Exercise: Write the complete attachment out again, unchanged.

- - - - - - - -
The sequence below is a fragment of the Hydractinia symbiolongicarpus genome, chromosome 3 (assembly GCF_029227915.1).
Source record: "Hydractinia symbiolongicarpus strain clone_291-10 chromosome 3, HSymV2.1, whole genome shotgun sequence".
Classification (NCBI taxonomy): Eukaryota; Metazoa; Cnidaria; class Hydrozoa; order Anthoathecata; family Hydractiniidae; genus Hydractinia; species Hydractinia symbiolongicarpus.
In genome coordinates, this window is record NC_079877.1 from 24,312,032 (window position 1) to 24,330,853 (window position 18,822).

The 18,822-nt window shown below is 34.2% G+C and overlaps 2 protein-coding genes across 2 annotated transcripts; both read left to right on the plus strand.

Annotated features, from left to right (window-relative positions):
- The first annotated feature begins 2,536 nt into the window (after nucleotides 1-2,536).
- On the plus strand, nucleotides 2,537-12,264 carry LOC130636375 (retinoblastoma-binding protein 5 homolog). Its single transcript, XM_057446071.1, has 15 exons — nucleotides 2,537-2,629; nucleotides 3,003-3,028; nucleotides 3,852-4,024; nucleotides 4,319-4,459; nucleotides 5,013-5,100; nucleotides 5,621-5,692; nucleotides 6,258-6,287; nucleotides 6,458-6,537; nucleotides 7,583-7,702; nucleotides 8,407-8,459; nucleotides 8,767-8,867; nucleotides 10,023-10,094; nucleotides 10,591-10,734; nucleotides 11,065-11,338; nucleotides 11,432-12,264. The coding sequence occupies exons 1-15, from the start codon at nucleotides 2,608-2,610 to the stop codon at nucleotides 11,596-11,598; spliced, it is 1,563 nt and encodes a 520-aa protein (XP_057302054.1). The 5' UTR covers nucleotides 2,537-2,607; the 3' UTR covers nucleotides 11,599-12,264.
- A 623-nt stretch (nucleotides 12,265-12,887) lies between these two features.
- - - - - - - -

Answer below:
The sequence below is a fragment of the Hydractinia symbiolongicarpus genome, chromosome 3 (assembly GCF_029227915.1).
Source record: "Hydractinia symbiolongicarpus strain clone_291-10 chromosome 3, HSymV2.1, whole genome shotgun sequence".
Classification (NCBI taxonomy): Eukaryota; Metazoa; Cnidaria; class Hydrozoa; order Anthoathecata; family Hydractiniidae; genus Hydractinia; species Hydractinia symbiolongicarpus.
In genome coordinates, this window is record NC_079877.1 from 24,312,032 (window position 1) to 24,330,853 (window position 18,822).

The 18,822-nt window shown below is 34.2% G+C and overlaps 2 protein-coding genes across 2 annotated transcripts; both read left to right on the plus strand.

Annotated features, from left to right (window-relative positions):
- The first annotated feature begins 2,536 nt into the window (after nucleotides 1-2,536).
- On the plus strand, nucleotides 2,537-12,264 carry LOC130636375 (retinoblastoma-binding protein 5 homolog). Its single transcript, XM_057446071.1, has 15 exons — nucleotides 2,537-2,629; nucleotides 3,003-3,028; nucleotides 3,852-4,024; nucleotides 4,319-4,459; nucleotides 5,013-5,100; nucleotides 5,621-5,692; nucleotides 6,258-6,287; nucleotides 6,458-6,537; nucleotides 7,583-7,702; nucleotides 8,407-8,459; nucleotides 8,767-8,867; nucleotides 10,023-10,094; nucleotides 10,591-10,734; nucleotides 11,065-11,338; nucleotides 11,432-12,264. The coding sequence occupies exons 1-15, from the start codon at nucleotides 2,608-2,610 to the stop codon at nucleotides 11,596-11,598; spliced, it is 1,563 nt and encodes a 520-aa protein (XP_057302054.1). The 5' UTR covers nucleotides 2,537-2,607; the 3' UTR covers nucleotides 11,599-12,264.
- A 623-nt stretch (nucleotides 12,265-12,887) lies between these two features.